Golf tournament Sept. 9 to help pulmonary fibrosis patients
By Alycia Ambroziak, The Gazette, Montreal
West Island Gazette
When Ian Alexander was diagnosed with Idiopathic Pulmonary Fibrosis in 2008, the Lachine resident didn’t know much about the disease.
He learned fast.
In fact, Alexander is the recipient of a double lung transplant that took place Feb. 8, 2009 and, despite some ups and downs, is well enough to play golf.
And it’s a golf tournament that the non-profit foundation his family started - The Alexander Family Foundation (TAFF) – is holding on Sept. 9 at the St. Rose Golf Club in Laval, Quebec.
Time 1:28pm to 6:00pm
Golf and supper $250
Supper only $100
Info: The Alexander Family Foundation. or call 514-637-2561.
“After a lot of determination and the support from my friendsand family… I am alive and kicking today – and wanting to help othersafflicted by this mysterious disease,” Alexander said last week.
He said there is no known cure for the disease.
“In fact, U..S. figures show that as many people die from this disease as from breast cancer,” said Alexander, 53, who owns his own building consulting business.
“Tragically, IPF patients die on waiting lists here in Quebec due to our impoverished health care system,” said Alexander who ended up having his transplant at the Toronto General Hospital.
“I was told afterwards that I had about a month to live,” he said noting that he had been asthmatic all his life, and had been diagnosed a few years ago with potential Idiopathic Pulmonary Fibrosis.
“Like a lot of people, I didn’t know much about the disease,” he said, noting that Idiopathic Pulmonary Fibrosis is a lung disorder characterized by progressive scarring, robbing victims of their ability to breathe.
Alexander became quite sick while vacationing in California in May, 2007 and when he returned, underwent tests at Hopital Notre Dame - that’s when he learned he had full-blown Idiopathjc Pulmonary Fibrosis.
“Unfortunately, once the disease became active in my system it took less than a year from requiring minor amounts of oxygen to the maximum amount I could get 24 hours a day,” Alexander said. “ There were so many trips in and out of hospital for care and treatment as well as loss of weight and appetite and the ability to get around.”
Alexander was told in 2008 he would need a double lung transplant.
“…but I was also told I was number 27 on the list and only about 20 transplants are done a year at Notre Dame,” Alexander said. “I asked my doctor what I could do and he told me to start looking around.”
After a lot of work, Alexander got into the program at the Toronto General Hospital where he received his new lungs and a second shot at life.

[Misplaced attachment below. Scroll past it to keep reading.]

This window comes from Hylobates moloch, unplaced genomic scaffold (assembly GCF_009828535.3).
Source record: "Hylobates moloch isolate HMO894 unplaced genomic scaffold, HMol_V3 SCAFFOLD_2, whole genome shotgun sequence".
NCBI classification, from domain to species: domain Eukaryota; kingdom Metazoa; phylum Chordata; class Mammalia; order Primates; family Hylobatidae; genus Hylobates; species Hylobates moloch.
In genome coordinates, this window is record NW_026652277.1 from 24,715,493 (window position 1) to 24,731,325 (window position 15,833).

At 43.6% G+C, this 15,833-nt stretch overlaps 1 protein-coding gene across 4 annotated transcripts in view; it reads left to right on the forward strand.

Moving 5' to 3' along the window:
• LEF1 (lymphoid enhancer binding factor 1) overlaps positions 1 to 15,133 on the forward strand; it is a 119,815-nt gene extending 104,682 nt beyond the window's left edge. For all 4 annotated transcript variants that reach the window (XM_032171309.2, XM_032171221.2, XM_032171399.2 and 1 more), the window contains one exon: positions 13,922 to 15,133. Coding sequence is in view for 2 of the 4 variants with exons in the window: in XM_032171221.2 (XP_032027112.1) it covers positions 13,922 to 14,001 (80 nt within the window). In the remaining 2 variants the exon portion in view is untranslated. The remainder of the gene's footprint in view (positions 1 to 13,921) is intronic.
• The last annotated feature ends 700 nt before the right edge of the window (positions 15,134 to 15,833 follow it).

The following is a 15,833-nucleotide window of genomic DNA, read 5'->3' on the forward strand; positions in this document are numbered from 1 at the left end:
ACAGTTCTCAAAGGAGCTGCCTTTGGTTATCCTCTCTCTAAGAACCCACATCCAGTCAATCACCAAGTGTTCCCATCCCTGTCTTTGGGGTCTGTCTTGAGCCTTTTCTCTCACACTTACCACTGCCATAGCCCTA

“Because of all of this…our family started the TAFF foundation, “he said adding that he urges everone to sign an organ donor card.. “Our mandate is to help others to survive that could not normally finance the burden of transplant or a cross-border provincial operations,” he said.
“We need help to raise funds to assist these patients…”
GREAT NEWS FOR PULMONARY FIBROSIS RESEARCH IN THE U.S.
Senators Patty Murray (D-WA) and Mike Crapo (R-ID) have formally introduced the bi-partisan Senate version of the PULMONARY FIBROSIS RESEARCH ENHANCEMENT ACT (S.3703) (PFREA). The PFREA was introduced on August 4, 2010, and was referred to the Health, Education, Labor & Pensions (HELP) Committee. The PFREA authorizes $16 million to establish the first national patient registry for pulmonary fibrosis (PF), establish a national PF advisory board, and call for a national PF education and awareness plan for this deadly disease. To find out how you can help get this bill passed please visit Pulmonary Fibrosis Foundation.
During the 2010 National Pulmonary Fibrosis Awareness Week activities, to be held from September 11-18, 2010 in Washington D.C. the Pulmonary Fibrosis Foundation (PFF) will seek to raise awareness of pulmonary fibrosis with Members of Congress and their staffs, as well as local and national media.
"This is a critically important year for the patients, families, caregivers, and physicians affiliated with the PFF to actively participate in our advocacy efforts during Pulmonary Fibrosis Awareness Week", said Daniel Rose, MD, President of the PFF. "The introduction of the Pulmonary Fibrosis Research Enhancement Act (PFREA, or S. 3703) in the U.S. Senate by Senators Patty Murray (D-WA) and Mike Crapo (R-ID) is an important step towards seeking new understanding of pulmonary fibrosis and find new treatments for this severe disease by establishing the first national patient registry." Visit PFF home page
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